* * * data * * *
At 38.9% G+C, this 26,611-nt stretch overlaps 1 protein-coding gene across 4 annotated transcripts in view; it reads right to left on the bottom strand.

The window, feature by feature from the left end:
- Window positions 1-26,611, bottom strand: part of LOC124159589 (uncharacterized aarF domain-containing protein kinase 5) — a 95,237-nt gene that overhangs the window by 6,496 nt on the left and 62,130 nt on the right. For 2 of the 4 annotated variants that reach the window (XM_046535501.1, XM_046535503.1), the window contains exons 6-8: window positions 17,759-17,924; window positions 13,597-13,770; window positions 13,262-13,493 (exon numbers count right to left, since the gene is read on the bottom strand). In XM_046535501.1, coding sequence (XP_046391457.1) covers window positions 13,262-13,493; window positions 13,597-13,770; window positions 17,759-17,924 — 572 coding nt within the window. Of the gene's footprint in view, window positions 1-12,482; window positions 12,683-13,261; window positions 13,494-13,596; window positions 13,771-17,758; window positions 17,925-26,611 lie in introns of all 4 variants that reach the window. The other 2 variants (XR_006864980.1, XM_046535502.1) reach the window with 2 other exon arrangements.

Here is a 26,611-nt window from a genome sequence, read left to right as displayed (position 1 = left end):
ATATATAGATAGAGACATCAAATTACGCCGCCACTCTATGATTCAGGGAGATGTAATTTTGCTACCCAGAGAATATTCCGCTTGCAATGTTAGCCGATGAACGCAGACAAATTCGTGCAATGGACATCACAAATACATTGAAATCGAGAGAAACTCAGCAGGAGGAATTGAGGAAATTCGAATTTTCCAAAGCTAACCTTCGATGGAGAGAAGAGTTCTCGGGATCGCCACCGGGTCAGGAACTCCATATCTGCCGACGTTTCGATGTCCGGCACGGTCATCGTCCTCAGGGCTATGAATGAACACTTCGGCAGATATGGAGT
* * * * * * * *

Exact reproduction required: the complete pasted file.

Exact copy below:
At 38.9% G+C, this 26,611-nt stretch overlaps 1 protein-coding gene across 4 annotated transcripts in view; it reads right to left on the bottom strand.

The window, feature by feature from the left end:
- Window positions 1-26,611, bottom strand: part of LOC124159589 (uncharacterized aarF domain-containing protein kinase 5) — a 95,237-nt gene that overhangs the window by 6,496 nt on the left and 62,130 nt on the right. For 2 of the 4 annotated variants that reach the window (XM_046535501.1, XM_046535503.1), the window contains exons 6-8: window positions 17,759-17,924; window positions 13,597-13,770; window positions 13,262-13,493 (exon numbers count right to left, since the gene is read on the bottom strand). In XM_046535501.1, coding sequence (XP_046391457.1) covers window positions 13,262-13,493; window positions 13,597-13,770; window positions 17,759-17,924 — 572 coding nt within the window. Of the gene's footprint in view, window positions 1-12,482; window positions 12,683-13,261; window positions 13,494-13,596; window positions 13,771-17,758; window positions 17,925-26,611 lie in introns of all 4 variants that reach the window. The other 2 variants (XR_006864980.1, XM_046535502.1) reach the window with 2 other exon arrangements.

Here is a 26,611-nt window from a genome sequence, read left to right as displayed (position 1 = left end):
ATATATAGATAGAGACATCAAATTACGCCGCCACTCTATGATTCAGGGAGATGTAATTTTGCTACCCAGAGAATATTCCGCTTGCAATGTTAGCCGATGAACGCAGACAAATTCGTGCAATGGACATCACAAATACATTGAAATCGAGAGAAACTCAGCAGGAGGAATTGAGGAAATTCGAATTTTCCAAAGCTAACCTTCGATGGAGAGAAGAGTTCTCGGGATCGCCACCGGGTCAGGAACTCCATATCTGCCGACGTTTCGATGTCCGGCACGGTCATCGTCCTCAGGGCTATGAATGAACACTTCGGCAGATATGGAGT